• Marcus Brookes
  • 20 March 2020
  • 5 mins reading time

There is a great deal happening at the moment. So I thought I’d prepare a quick note to update you on what is going on in the world of investments and finance as a result of and in response to the spread of the coronavirus COVID-19.

As the virus takes an ever greater toll on human life, the response from governments and financial policymakers is becoming more substantial and more co-ordinated.

In the UK alone, we’ve seen both the government and the Bank of England deliver an initial response, quickly followed by more substantial measures. The Bank of England’s new governor, Andrew Bailey, announced a reduction in interest rates yesterday, 19 March, day four of his tenure as governor. This brings a key UK interest rate down from 0.25% to 0.10%, a record low, and follows a larger reduction just one week earlier.

The Bank of England is also going to inject more new cash into the financial system by buying an additional £200 billion of UK bonds. The purpose of these measures is to make borrowing as cheap as possible while also ensuring that banks and other lenders have access to plenty of money that can be lent to customers.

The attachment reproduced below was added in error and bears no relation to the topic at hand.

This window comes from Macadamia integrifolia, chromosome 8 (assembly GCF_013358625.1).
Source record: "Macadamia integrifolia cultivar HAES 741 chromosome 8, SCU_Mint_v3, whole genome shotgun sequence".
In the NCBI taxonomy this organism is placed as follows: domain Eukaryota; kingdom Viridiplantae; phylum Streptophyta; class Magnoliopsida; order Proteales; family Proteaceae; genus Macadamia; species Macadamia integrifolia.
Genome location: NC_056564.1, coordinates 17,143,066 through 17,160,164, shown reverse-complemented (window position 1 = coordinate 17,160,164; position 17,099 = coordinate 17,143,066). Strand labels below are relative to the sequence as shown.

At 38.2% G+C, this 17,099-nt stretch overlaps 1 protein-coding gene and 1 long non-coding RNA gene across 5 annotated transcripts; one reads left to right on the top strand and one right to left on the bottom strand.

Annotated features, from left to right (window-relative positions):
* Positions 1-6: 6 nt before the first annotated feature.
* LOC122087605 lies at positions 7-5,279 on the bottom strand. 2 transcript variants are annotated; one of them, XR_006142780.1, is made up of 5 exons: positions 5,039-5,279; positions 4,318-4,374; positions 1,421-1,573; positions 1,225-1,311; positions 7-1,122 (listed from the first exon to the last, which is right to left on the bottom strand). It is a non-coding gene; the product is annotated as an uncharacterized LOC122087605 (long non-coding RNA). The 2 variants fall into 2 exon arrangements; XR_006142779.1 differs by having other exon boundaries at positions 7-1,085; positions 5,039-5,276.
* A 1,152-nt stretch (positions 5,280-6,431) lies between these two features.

At the same time, Chancellor of the Exchequer, Rishi Sunak, has stepped up financial support being provided by the government. Mr. Sunak, who has been in situ for a month, has pledged a total of £330 billion in grants, loans and tax holidays.

These measures can help to offset some of the financial pain that businesses and individuals are feeling as increasingly stringent measures are being taken to slow the contagion of the virus.

Aside from the personal tragedy that the virus brings its direct victims, households are being hit by job lay-offs or indefinite periods of unpaid leave while the siege mentality takes hold.

Meanwhile, even Brexit is taking a back seat. The European Union’s Chief Negotiator, Michel Barnier, has tested positive for the virus himself, so we might see both sides agree to delay the negotiation talks and subsequent transition period.

Under the circumstances, I think this would be a wise move as there is so much resting on the long-term future of all involved.

For now, though, it’s a case of taking care of the people closest to us, and reaching out to those a little further afield. With this in mind, we fully support all measurements advocated by the government, and by both of the organisations that created Schroders Personal Wealth: Lloyds Bank plc and Schroders plc.

Both companies have contacted clients to offer what support they can, and we are very much part of those efforts.

I will write further notes to keep you posted on relevant news. For now, may I take this opportunity to wish you and your loved ones good health.

Forecasts of future performance are not a reliable guide to actual results in the future; neither is past performance a reliable indicator of future results. The value of investments, and the income from them, may fall as well as rise and cannot be guaranteed and the investor might not get back their initial investment.

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